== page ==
Having become a dominant player in India’s jewellery market with Tanishq, Titan is now looking to capture the opportunity in the luxury segment with Zoya, its premium brand.
In the past decade, a handful of high-end luxury jewellers such as Amrapali, Viren Bhagat and Hazoorilal Jewellers have essentially been one- or two-location companies or those catering to a local customer base with ethnic designs and Indian sensibilities.
If there was one Indian jeweller who went about building a brand with both scale and international designer sensibilities, it was Nirav Modi, but his operation imploded when it was discovered he had allegedly been funding his business fraudulently. His uncle Mehul Choksi tried to do the same in the Indian context with ethnic designs, but Gitanjali Gems also failed for the same reasons.
As Tanishq plans a major entry in the US, opening stores in Houston, Dallas, and Chicago in the next 12 months, Zoya itself will automatically get visibility, after which the momentum will build, said Titan managing director CK Venkataraman.
The next decade will see an “explosion” of the top two income segments in the country: the elite and the affluent, with a doubling in the share of the contribution of those segments, he said.
Niche and small
The Tata-backed company reported revenue of Rs 200 crore for Zoya for the past nine months, its highest ever. It was about Rs 135 crore for the same period a year ago. Titan's goal is to increase business for Zoya fivefold to Rs 1,000 crore by 2027, Venkataraman added.
Like all super luxury or premium brands, Zoya will be a niche and small volume offering and won’t compete with Tanishq, which operates 400-plus stores in over 200 cities and generates about $3 billion in revenue.
“So, in relative size, Zoya will be small, but I expect very strong acceleration capable of catching up for lost time in the next five years,” Venkataraman said.
Zoya has seven standalone stores as of now and another six or seven will be opened in the next couple years. It recently launched one at the Taj Palace Hotel in Mumbai.
The Tanishq backend for sourcing and materials for Zoya jewels and pieces will be the same, but the standards will be more stringent – a typical Zoya piece will take longer to come out from the design stage.
Gold and diamond prices tend to change, but at present, collections like Zoya's Samave start at Rs 1 lakh and other collections can go up to Rs 1.25 crore.
Still, cracking the luxury segment will not be an easy task, experts said.
“Zoya is a trusted name because of the Tata association and a lot of overseas shoppers and immigrants would want to buy from them. But challenges are that it's a highly fragmented market and also a very seasonal business for multiple reasons,” said Aziz Zaveri, a veteran high-end jeweller with operations in Mumbai and Dubai. “One seasonality is a shortage of workers in Mumbai because many have returned home and to other businesses.”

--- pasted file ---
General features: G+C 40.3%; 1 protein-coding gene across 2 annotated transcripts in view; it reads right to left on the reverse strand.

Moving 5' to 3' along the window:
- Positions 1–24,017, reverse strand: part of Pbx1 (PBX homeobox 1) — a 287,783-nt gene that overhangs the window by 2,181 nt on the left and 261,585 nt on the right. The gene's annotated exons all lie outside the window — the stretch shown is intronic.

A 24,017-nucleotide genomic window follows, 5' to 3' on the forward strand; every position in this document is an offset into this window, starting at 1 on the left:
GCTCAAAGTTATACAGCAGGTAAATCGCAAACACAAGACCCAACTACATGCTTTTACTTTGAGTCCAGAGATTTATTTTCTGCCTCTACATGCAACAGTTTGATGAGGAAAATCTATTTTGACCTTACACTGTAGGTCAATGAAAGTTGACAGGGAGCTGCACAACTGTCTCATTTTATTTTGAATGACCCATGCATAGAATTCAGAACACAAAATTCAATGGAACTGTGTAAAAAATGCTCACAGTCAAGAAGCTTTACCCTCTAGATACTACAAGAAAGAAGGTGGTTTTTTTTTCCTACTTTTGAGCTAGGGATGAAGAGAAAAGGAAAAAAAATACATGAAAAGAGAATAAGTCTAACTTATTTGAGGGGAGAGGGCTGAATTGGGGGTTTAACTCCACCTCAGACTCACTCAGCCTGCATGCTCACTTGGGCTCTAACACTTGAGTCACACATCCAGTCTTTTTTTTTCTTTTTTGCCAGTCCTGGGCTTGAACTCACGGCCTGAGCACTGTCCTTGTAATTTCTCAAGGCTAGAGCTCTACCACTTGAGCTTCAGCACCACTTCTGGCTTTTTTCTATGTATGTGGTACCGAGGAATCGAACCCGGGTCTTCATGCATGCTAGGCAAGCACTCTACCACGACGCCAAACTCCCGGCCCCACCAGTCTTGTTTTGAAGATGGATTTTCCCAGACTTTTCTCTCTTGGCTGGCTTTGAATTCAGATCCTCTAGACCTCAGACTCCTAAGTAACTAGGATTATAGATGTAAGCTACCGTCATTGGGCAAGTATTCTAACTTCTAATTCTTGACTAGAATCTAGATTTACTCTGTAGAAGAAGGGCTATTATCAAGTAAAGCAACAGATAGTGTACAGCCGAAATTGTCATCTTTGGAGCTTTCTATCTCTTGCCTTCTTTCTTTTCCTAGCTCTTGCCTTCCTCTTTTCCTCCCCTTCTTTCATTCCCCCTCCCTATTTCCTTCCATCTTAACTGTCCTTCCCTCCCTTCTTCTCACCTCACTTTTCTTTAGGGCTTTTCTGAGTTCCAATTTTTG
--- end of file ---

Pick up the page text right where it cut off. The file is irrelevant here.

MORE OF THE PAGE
The other thing, he noted, is margins. An Italian designer ring will cost three times as much as what it could in India, which is barely 30 percent of total costs. So that's one hurdle, but it can be overcome if the business goes global.
That’s something Titan is aware of and assessing.
“Certainly, in our thinking, whether we should go the department store route or exclusive brand outlet route is still not clear to me. We have the Zoya shop-in-shops in some of our Dubai stores and may do that in every US store as well,” Venkataraman said.
The Tata Group’s Indian Hotels Company operates hotels internationally and that may work as a channel too, he said.
“But certainly a department store like Saks 5th Avenue or Bergdorf Goodman would be very possible,” he said.
Zoya will also have to pay heed to local nuances. Zaveri said local names that have scale such as Kalyan Jewellers and Malabar either specialise or go mainstream.
It’s also about choices, he said, because in the north, it’s not so much the quality of a diamond as the size of the stone, whereas in the south, it could be the very opposite and something totally different.
For example, Amrapali is in the space of traditional styles with a more ethnic look.
So, who is the customer that Zoya will target?
“A little older than a millennial. I would say, late 30s to mid-40s, perhaps is the centre of gravity for the customer base, and certainly willing to appreciate the finer things in life,” Venkataraman said.
Queries are more on the quality of the stone, the quality of the finish, the inspiration behind the story, he said.
“We opened our first store in 2009, but in the last three years, there has been a huge change in that trajectory as well, and we see that going really fast in the next 10 years,” he said.
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